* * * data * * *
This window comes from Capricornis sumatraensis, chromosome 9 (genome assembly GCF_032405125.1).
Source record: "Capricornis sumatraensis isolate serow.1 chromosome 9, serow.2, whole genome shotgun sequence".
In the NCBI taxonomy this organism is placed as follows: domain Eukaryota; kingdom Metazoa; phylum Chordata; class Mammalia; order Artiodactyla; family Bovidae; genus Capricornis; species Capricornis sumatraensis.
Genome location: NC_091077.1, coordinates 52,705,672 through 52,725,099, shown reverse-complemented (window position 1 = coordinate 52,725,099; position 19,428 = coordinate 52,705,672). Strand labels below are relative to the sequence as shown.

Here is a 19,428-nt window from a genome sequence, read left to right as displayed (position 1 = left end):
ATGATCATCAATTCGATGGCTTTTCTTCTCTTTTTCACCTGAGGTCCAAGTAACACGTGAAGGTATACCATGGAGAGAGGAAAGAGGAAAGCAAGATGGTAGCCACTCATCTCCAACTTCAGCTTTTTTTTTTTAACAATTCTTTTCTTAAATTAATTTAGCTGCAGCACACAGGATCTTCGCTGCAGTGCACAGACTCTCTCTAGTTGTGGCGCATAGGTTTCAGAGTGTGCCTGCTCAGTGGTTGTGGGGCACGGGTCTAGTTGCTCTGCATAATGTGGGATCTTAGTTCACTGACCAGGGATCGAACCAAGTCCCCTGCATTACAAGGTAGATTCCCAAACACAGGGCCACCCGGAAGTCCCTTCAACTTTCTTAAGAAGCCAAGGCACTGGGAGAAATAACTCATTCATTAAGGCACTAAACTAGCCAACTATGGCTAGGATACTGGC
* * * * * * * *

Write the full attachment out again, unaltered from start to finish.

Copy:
This window comes from Capricornis sumatraensis, chromosome 9 (genome assembly GCF_032405125.1).
Source record: "Capricornis sumatraensis isolate serow.1 chromosome 9, serow.2, whole genome shotgun sequence".
In the NCBI taxonomy this organism is placed as follows: domain Eukaryota; kingdom Metazoa; phylum Chordata; class Mammalia; order Artiodactyla; family Bovidae; genus Capricornis; species Capricornis sumatraensis.
Genome location: NC_091077.1, coordinates 52,705,672 through 52,725,099, shown reverse-complemented (window position 1 = coordinate 52,725,099; position 19,428 = coordinate 52,705,672). Strand labels below are relative to the sequence as shown.

Here is a 19,428-nt window from a genome sequence, read left to right as displayed (position 1 = left end):
ATGATCATCAATTCGATGGCTTTTCTTCTCTTTTTCACCTGAGGTCCAAGTAACACGTGAAGGTATACCATGGAGAGAGGAAAGAGGAAAGCAAGATGGTAGCCACTCATCTCCAACTTCAGCTTTTTTTTTTTAACAATTCTTTTCTTAAATTAATTTAGCTGCAGCACACAGGATCTTCGCTGCAGTGCACAGACTCTCTCTAGTTGTGGCGCATAGGTTTCAGAGTGTGCCTGCTCAGTGGTTGTGGGGCACGGGTCTAGTTGCTCTGCATAATGTGGGATCTTAGTTCACTGACCAGGGATCGAACCAAGTCCCCTGCATTACAAGGTAGATTCCCAAACACAGGGCCACCCGGAAGTCCCTTCAACTTTCTTAAGAAGCCAAGGCACTGGGAGAAATAACTCATTCATTAAGGCACTAAACTAGCCAACTATGGCTAGGATACTGGC